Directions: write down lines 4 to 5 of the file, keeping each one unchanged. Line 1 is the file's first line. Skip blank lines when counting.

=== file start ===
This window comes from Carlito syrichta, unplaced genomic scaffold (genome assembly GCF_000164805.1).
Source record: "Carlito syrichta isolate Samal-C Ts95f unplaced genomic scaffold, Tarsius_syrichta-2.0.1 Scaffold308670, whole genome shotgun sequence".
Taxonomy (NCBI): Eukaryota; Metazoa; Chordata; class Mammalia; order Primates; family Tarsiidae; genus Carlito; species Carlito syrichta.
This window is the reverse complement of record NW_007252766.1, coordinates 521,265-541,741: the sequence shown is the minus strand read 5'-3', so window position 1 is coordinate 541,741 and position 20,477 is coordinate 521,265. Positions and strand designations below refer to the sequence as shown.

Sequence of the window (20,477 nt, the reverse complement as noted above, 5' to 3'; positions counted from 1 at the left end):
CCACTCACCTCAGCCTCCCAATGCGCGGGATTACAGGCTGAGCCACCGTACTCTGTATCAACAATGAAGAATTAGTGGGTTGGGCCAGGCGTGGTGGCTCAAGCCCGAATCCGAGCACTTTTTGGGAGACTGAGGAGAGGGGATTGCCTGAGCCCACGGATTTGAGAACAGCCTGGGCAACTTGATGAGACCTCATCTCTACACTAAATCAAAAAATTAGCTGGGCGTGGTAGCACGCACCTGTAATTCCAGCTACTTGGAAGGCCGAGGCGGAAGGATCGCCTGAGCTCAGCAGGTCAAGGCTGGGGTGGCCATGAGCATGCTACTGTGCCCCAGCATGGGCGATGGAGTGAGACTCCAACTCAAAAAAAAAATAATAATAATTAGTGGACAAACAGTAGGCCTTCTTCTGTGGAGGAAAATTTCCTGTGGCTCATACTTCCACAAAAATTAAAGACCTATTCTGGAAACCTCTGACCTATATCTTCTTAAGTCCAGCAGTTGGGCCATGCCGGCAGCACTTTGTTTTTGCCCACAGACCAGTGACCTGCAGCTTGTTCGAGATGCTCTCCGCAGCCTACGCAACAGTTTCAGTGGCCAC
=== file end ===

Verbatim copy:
This window is the reverse complement of record NW_007252766.1, coordinates 521,265-541,741: the sequence shown is the minus strand read 5'-3', so window position 1 is coordinate 541,741 and position 20,477 is coordinate 521,265. Positions and strand designations below refer to the sequence as shown.

Sequence of the window (20,477 nt, the reverse complement as noted above, 5' to 3'; positions counted from 1 at the left end):